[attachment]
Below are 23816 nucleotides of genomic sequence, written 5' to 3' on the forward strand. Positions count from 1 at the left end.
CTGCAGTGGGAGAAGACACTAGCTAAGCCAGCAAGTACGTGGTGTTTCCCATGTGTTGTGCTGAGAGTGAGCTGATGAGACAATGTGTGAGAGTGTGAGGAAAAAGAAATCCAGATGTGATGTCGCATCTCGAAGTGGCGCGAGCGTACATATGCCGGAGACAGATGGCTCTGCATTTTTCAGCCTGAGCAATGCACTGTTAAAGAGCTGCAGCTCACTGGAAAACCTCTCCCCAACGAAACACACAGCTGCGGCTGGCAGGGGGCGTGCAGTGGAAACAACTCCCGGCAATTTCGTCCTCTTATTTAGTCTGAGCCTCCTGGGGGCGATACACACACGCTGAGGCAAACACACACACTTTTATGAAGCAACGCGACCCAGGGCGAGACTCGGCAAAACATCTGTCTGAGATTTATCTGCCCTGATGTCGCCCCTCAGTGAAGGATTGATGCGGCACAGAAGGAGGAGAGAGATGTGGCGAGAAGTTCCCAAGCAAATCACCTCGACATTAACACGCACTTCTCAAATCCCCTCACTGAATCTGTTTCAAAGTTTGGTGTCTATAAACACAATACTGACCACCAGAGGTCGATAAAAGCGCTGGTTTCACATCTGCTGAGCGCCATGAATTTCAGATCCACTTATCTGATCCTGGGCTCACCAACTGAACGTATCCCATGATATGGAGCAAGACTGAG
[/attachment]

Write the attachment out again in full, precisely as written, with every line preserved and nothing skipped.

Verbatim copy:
Below are 23816 nucleotides of genomic sequence, written 5' to 3' on the forward strand. Positions count from 1 at the left end.
CTGCAGTGGGAGAAGACACTAGCTAAGCCAGCAAGTACGTGGTGTTTCCCATGTGTTGTGCTGAGAGTGAGCTGATGAGACAATGTGTGAGAGTGTGAGGAAAAAGAAATCCAGATGTGATGTCGCATCTCGAAGTGGCGCGAGCGTACATATGCCGGAGACAGATGGCTCTGCATTTTTCAGCCTGAGCAATGCACTGTTAAAGAGCTGCAGCTCACTGGAAAACCTCTCCCCAACGAAACACACAGCTGCGGCTGGCAGGGGGCGTGCAGTGGAAACAACTCCCGGCAATTTCGTCCTCTTATTTAGTCTGAGCCTCCTGGGGGCGATACACACACGCTGAGGCAAACACACACACTTTTATGAAGCAACGCGACCCAGGGCGAGACTCGGCAAAACATCTGTCTGAGATTTATCTGCCCTGATGTCGCCCCTCAGTGAAGGATTGATGCGGCACAGAAGGAGGAGAGAGATGTGGCGAGAAGTTCCCAAGCAAATCACCTCGACATTAACACGCACTTCTCAAATCCCCTCACTGAATCTGTTTCAAAGTTTGGTGTCTATAAACACAATACTGACCACCAGAGGTCGATAAAAGCGCTGGTTTCACATCTGCTGAGCGCCATGAATTTCAGATCCACTTATCTGATCCTGGGCTCACCAACTGAACGTATCCCATGATATGGAGCAAGACTGAG